VO2 Max…it sounds like some kind of potentially illegal performance-enhancement supplement you can only get in Canada! Actually, the letters mean V for volume, O2 for oxygen, and “max” for maximum. In simple terms, it’s a measure of the maximum amount (volume) of oxygen the body can effectively put to use during exercise. Why do we care? VO2 Max matters for different reasons, based on your fitness goals: reducing overall body fat, improving performance, and enhancing overall health.
What is VO2 max?
The greater the effort you expend during exercise, the more oxygen you consume to produce energy. However, there’s a maximum point for each person, beyond which increases in exercise intensity don’t lead to further increases in oxygen consumption. This “cut-off point” is a person’s VO2 max.
Why Measure VO2 max?
So why should we measure VO2 max? For a hardcore cyclist, runner or endurance athlete, trash talk material might be one reason. Seriously though, as I consider myself a bit of a hardcore triathlete, and having had my VO2 max measured in a laboratory setting three times, I recognize how this number can become a benchmark for measuring success as an athlete – but it need not be. While there are differing opinions in the sports science community about the role of VO2 max and performance, the view that makes the most sense to me is that performance is the result a combination of many factors, such as muscle adaptation, efficiency, metabolism, and red blood cell count.
Interestingly, genetics also plays a major role in each person’s VO2 max, and may account for as much as a 25% to 50% of the variance between individuals. External factors such as altitude also affect VO2 max – it starts to decrease at an altitude of 5,249 feet (the altitude of Denver Colorado). For every 3,281 feet above that, maximum oxygen uptake decreases by 8 to 11%.
Nevertheless, for most of us ordinary mortals, developing a higher VO2 max does play a part in improved performance. Let’s look at this in the context of running. Establishing a baseline measurement followed by periodic re-testing will help to gauge the effectiveness of a training program designed to enhance performance at a given race distance. Not surprisingly, VO2 max increases have a greater impact on performance at the shorter, higher-intensity race distances of the mile and 5k.
An even more important measure for runners is velocity at VO2 max (vVO2 max), or how fast a person was actually running when they reached their VO2 max. Knowing and then training at this pace in short, high-intensity intervals (what runners call “speed work”) will help to increase VO2 max over time.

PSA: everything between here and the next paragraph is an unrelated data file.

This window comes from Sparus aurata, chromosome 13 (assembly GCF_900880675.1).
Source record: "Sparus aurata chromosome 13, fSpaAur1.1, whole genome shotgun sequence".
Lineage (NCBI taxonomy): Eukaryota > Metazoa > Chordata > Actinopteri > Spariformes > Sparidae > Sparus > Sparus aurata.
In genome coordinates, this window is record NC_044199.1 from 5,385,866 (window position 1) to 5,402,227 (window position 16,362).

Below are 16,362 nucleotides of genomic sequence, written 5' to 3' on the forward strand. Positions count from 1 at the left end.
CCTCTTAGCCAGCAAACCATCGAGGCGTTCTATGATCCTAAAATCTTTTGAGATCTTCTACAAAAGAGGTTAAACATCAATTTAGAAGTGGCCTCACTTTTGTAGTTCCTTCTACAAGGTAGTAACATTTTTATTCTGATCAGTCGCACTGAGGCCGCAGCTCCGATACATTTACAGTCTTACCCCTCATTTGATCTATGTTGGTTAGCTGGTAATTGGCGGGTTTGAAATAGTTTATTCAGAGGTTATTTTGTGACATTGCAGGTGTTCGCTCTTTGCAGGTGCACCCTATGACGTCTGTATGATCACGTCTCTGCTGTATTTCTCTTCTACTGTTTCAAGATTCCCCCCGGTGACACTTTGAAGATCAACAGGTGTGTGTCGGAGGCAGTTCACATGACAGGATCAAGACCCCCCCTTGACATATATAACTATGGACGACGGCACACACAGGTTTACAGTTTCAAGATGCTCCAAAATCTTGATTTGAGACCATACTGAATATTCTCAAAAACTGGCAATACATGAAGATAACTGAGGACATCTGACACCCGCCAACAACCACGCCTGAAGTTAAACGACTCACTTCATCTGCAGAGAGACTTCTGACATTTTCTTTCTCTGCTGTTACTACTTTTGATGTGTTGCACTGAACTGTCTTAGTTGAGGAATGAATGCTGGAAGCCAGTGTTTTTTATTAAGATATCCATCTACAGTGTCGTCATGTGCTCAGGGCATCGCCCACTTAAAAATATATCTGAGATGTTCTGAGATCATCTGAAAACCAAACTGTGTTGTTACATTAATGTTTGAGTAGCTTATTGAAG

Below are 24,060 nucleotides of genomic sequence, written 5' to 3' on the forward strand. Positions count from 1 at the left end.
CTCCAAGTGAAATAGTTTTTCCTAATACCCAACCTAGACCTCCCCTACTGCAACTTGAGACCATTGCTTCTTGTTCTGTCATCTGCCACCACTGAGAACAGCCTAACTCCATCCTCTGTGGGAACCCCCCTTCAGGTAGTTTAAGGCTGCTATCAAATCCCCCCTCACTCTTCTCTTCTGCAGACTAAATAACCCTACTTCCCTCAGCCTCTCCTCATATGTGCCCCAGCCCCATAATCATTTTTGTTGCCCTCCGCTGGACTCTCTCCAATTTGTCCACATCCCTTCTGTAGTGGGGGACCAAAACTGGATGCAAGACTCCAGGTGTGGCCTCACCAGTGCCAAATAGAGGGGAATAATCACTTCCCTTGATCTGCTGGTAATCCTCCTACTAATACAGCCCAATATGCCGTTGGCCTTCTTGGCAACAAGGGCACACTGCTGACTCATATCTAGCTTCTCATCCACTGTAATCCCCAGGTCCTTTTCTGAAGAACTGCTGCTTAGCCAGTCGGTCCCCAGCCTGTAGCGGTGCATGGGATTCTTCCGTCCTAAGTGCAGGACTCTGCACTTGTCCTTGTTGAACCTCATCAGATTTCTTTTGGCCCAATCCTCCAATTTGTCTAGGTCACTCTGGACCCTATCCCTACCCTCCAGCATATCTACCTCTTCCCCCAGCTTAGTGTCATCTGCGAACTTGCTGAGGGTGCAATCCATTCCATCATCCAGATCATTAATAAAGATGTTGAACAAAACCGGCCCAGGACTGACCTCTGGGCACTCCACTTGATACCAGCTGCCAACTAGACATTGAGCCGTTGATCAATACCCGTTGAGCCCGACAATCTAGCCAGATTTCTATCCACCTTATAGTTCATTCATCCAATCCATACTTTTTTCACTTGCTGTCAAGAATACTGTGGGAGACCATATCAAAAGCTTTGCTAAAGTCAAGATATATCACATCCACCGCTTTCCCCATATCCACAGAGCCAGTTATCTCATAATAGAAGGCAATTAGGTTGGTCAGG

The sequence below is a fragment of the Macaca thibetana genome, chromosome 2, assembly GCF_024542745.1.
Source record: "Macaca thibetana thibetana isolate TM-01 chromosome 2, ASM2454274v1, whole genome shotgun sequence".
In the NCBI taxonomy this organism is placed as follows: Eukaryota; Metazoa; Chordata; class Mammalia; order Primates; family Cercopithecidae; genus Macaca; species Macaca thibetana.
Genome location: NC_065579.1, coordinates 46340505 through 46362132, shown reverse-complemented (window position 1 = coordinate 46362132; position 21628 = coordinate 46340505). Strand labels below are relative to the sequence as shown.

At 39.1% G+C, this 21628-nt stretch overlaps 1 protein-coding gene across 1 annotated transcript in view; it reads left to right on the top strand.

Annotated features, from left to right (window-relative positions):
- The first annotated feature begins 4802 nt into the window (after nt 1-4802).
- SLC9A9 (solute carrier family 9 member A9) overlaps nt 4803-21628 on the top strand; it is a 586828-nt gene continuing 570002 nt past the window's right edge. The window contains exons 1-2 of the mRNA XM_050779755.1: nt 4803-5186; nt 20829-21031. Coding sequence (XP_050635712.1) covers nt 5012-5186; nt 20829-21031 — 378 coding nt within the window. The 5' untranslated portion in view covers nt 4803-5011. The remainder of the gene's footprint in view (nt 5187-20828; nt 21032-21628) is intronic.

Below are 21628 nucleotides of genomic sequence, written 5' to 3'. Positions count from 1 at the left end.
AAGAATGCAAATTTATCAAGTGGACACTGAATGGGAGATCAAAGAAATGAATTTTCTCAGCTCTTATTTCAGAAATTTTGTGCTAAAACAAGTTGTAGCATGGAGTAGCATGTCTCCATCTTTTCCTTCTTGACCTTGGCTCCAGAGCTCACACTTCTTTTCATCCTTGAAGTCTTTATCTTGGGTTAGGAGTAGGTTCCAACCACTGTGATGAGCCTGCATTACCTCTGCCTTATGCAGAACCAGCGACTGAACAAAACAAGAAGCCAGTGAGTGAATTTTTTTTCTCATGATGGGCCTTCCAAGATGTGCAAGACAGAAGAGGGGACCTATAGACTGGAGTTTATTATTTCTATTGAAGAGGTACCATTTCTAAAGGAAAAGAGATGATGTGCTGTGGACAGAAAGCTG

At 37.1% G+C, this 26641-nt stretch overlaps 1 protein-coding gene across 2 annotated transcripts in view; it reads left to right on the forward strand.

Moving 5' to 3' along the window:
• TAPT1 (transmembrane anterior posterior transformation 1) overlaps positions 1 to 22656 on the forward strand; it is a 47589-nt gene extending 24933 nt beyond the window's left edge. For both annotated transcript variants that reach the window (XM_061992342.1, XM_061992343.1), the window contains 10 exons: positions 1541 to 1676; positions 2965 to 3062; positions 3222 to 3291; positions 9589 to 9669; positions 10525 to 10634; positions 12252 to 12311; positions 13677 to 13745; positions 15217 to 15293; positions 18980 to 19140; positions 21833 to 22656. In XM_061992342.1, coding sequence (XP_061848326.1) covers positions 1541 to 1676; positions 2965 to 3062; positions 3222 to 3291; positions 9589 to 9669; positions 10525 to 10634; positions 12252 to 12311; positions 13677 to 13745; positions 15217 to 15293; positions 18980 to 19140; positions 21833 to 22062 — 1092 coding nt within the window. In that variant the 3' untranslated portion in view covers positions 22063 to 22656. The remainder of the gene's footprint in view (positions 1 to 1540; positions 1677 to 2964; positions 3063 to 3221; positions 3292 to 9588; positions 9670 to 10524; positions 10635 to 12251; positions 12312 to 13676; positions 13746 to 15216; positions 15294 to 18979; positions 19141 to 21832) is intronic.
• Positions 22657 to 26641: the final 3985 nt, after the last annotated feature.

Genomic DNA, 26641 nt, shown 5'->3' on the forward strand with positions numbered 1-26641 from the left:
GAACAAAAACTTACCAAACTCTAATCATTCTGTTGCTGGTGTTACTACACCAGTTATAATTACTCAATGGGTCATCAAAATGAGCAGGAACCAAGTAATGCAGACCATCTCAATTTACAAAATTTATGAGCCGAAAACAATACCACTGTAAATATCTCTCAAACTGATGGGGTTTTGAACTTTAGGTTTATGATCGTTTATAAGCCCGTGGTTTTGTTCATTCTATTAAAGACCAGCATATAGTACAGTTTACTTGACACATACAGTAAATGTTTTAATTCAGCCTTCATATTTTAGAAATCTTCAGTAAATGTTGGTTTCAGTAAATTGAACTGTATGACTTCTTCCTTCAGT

High-intensity interval training provides an optimal stimulus for improving VO2 max. Longer intervals of three to five minutes are the most effective, because VO2 max is reached and sustained during these intervals. As well, shorter intervals of under one minute can also improve VO2 max when combined with correspondingly short, active recovery periods to keep VO2 elevated throughout the workout. During the first interval, VO2 rises rapidly and begins to plateau toward the end of the interval. During the recovery period, VO2 decreases – but if the recovery period is short (i.e. less than or equal to the work period), it won’t decrease all the way back to resting value. The next interval then begins with VO2 at an elevated level. A weekly exercise program that combines high-intensity intervals with appropriate recovery and cross training should produce an improvement in VO2 max over a three to four week period. After that, an even higher level of intensity (stimulus) is needed to produce greater gains.
“Working hard and putting in the effort is a critical component to succeeding, but understanding the thought process and theory behind your training is also important. Knowing why you’re performing a certain workout or training a specific way can make reaching your goals easier, and provide that extra 10% needed to succeed on race day.” Jeff Gaudette
Laurie Kelly spent over three decades in pursuit of the corporate rat race, but found her greatest source of satisfaction came from her 15 years of triathlon training and racing. Realizing this, she abandoned her cubicle and moved into full time coaching. Laurie is now a NASM-certified Personal Trainer and Corrective Exercise Specialist, and a Road Runners Clubs of America Certified Adult Running Coach. She’ll work with you one-on-one at your location or online, to help you live a healthy and active life and achieve your unique fitness goals. Contact her here or follow her blog at www.dragonfly-fitness.com.